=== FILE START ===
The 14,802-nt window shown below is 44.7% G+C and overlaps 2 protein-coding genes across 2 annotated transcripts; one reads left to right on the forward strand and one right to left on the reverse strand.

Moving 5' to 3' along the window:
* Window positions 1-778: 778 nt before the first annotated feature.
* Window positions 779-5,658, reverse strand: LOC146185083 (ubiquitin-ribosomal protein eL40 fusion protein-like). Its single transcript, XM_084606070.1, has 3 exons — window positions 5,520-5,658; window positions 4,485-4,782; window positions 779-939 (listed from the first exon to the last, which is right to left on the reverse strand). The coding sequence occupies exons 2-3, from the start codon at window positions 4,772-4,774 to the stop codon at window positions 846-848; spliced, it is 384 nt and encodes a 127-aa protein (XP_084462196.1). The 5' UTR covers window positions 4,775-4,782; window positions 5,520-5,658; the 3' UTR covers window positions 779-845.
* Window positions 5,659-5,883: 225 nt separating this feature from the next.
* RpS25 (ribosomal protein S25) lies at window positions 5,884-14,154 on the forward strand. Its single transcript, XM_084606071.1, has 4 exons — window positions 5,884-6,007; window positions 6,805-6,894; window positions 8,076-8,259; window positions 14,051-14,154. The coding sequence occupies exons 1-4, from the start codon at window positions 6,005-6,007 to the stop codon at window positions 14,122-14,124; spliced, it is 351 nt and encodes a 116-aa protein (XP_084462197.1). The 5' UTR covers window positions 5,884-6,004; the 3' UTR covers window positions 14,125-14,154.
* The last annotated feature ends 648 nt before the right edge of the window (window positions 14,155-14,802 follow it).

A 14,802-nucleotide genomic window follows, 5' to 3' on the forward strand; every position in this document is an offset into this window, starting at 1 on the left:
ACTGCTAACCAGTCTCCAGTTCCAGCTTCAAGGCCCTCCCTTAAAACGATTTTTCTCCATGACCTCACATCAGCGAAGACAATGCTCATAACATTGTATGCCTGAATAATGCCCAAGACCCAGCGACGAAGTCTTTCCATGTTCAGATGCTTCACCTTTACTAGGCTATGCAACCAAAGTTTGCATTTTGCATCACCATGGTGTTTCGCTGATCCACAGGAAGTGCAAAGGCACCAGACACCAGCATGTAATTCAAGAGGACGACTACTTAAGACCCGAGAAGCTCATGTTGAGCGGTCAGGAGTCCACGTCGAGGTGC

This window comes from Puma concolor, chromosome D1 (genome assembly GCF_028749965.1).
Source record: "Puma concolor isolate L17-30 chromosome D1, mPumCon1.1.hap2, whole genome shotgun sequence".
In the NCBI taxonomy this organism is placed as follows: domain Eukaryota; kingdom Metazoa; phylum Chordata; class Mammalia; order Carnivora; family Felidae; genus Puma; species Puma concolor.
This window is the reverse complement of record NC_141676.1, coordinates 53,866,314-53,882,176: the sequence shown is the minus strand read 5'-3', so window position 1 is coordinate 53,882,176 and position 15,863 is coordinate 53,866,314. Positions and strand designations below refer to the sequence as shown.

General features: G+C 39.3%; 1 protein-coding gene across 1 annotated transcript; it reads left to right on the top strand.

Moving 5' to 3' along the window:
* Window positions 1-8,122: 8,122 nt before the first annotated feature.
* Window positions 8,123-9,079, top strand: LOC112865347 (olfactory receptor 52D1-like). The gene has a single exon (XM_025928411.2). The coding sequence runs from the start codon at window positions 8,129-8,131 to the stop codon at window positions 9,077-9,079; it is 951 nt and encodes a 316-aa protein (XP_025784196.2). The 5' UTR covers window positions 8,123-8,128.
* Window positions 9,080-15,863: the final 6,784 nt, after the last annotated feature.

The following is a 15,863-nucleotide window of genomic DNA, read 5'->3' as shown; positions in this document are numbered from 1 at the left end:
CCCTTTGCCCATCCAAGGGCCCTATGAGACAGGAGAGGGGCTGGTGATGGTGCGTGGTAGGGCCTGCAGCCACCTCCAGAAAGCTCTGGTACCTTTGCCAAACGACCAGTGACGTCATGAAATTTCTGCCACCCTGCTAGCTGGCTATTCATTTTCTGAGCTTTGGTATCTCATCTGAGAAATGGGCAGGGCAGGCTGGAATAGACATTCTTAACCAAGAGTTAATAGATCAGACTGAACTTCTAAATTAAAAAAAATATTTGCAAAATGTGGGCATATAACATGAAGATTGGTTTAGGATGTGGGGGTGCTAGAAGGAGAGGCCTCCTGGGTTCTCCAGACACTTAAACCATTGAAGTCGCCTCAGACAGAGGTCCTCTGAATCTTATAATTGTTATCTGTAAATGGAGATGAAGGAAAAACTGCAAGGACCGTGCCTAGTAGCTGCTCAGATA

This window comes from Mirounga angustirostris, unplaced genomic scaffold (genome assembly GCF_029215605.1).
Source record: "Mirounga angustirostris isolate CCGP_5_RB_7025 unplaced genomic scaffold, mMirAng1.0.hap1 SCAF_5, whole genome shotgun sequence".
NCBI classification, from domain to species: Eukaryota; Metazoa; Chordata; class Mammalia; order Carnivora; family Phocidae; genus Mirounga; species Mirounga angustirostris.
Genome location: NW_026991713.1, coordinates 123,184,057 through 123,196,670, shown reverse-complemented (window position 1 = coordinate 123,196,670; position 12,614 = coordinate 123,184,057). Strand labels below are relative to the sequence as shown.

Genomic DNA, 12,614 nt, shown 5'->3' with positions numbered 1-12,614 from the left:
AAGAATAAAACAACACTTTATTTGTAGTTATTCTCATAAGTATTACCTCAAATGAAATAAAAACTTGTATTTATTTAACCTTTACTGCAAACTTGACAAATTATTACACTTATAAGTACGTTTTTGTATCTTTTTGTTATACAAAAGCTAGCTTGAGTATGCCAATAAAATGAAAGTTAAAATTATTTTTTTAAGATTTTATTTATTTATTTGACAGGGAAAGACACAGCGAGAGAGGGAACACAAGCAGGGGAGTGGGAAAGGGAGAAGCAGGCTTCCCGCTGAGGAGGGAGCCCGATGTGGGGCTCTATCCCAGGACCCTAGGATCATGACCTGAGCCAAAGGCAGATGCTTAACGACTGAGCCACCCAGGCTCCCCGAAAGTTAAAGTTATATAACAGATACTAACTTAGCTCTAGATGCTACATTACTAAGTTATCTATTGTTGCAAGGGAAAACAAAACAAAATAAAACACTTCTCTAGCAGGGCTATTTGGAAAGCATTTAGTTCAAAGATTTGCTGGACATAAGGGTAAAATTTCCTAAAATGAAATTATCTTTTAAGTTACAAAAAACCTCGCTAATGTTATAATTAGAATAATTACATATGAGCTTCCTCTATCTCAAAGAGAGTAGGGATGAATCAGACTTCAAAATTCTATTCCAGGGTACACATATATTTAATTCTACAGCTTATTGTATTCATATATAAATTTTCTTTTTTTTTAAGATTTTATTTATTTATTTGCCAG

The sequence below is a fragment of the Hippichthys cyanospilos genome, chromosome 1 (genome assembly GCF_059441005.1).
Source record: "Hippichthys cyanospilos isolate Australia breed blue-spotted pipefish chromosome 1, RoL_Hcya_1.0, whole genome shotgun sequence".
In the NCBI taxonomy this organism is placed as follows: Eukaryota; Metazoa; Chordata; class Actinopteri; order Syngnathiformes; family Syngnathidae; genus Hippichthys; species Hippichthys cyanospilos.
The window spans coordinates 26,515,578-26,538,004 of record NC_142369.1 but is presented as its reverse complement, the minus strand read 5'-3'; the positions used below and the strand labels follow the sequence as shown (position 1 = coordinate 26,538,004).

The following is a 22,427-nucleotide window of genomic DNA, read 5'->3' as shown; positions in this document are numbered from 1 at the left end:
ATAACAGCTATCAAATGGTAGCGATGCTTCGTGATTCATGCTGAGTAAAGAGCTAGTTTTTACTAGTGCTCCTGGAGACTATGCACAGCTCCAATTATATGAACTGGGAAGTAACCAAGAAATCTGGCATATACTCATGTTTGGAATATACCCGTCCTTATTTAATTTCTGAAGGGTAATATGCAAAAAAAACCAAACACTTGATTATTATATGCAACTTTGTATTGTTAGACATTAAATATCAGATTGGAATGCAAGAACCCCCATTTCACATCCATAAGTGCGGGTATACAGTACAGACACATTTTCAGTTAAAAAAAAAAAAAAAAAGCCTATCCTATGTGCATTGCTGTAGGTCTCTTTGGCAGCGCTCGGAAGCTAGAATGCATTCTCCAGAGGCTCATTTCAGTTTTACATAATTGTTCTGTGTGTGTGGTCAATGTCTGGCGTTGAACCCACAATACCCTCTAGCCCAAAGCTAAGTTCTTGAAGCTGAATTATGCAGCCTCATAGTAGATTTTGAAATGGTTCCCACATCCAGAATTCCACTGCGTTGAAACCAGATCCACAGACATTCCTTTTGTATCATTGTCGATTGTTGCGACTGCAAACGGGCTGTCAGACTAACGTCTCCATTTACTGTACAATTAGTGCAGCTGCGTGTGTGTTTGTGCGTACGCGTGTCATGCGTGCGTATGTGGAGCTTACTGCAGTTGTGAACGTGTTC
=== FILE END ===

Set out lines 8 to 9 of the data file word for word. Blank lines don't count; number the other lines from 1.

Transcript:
A 14,802-nucleotide genomic window follows, 5' to 3' on the forward strand; every position in this document is an offset into this window, starting at 1 on the left:
ACTGCTAACCAGTCTCCAGTTCCAGCTTCAAGGCCCTCCCTTAAAACGATTTTTCTCCATGACCTCACATCAGCGAAGACAATGCTCATAACATTGTATGCCTGAATAATGCCCAAGACCCAGCGACGAAGTCTTTCCATGTTCAGATGCTTCACCTTTACTAGGCTATGCAACCAAAGTTTGCATTTTGCATCACCATGGTGTTTCGCTGATCCACAGGAAGTGCAAAGGCACCAGACACCAGCATGTAATTCAAGAGGACGACTACTTAAGACCCGAGAAGCTCATGTTGAGCGGTCAGGAGTCCACGTCGAGGTGC